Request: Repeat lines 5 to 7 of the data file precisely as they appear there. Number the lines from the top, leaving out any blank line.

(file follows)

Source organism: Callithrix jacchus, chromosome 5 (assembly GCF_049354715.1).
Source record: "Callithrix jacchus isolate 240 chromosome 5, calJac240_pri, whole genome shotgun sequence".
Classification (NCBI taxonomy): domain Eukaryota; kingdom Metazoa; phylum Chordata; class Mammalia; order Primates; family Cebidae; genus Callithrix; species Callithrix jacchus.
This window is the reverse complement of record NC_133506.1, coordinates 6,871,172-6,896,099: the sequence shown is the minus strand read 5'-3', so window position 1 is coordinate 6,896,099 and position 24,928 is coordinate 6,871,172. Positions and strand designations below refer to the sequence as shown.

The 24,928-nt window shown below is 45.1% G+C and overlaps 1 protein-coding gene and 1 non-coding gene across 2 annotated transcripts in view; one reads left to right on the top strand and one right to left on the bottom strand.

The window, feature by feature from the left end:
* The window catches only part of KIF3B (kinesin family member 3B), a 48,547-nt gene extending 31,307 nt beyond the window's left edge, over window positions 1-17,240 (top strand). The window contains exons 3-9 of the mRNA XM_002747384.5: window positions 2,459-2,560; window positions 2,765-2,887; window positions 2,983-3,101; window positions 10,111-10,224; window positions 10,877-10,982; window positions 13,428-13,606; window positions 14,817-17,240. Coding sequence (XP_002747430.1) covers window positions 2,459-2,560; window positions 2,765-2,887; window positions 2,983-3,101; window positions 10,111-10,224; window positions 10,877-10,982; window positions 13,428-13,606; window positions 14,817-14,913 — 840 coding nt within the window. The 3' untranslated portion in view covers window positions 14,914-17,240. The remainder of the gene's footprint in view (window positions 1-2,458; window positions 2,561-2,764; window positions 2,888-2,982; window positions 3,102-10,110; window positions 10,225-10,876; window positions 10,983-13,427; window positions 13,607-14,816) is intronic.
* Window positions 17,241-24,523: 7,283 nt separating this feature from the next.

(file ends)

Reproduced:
The 24,928-nt window shown below is 45.1% G+C and overlaps 1 protein-coding gene and 1 non-coding gene across 2 annotated transcripts in view; one reads left to right on the top strand and one right to left on the bottom strand.

The window, feature by feature from the left end:
* The window catches only part of KIF3B (kinesin family member 3B), a 48,547-nt gene extending 31,307 nt beyond the window's left edge, over window positions 1-17,240 (top strand). The window contains exons 3-9 of the mRNA XM_002747384.5: window positions 2,459-2,560; window positions 2,765-2,887; window positions 2,983-3,101; window positions 10,111-10,224; window positions 10,877-10,982; window positions 13,428-13,606; window positions 14,817-17,240. Coding sequence (XP_002747430.1) covers window positions 2,459-2,560; window positions 2,765-2,887; window positions 2,983-3,101; window positions 10,111-10,224; window positions 10,877-10,982; window positions 13,428-13,606; window positions 14,817-14,913 — 840 coding nt within the window. The 3' untranslated portion in view covers window positions 14,914-17,240. The remainder of the gene's footprint in view (window positions 1-2,458; window positions 2,561-2,764; window positions 2,888-2,982; window positions 3,102-10,110; window positions 10,225-10,876; window positions 10,983-13,427; window positions 13,607-14,816) is intronic.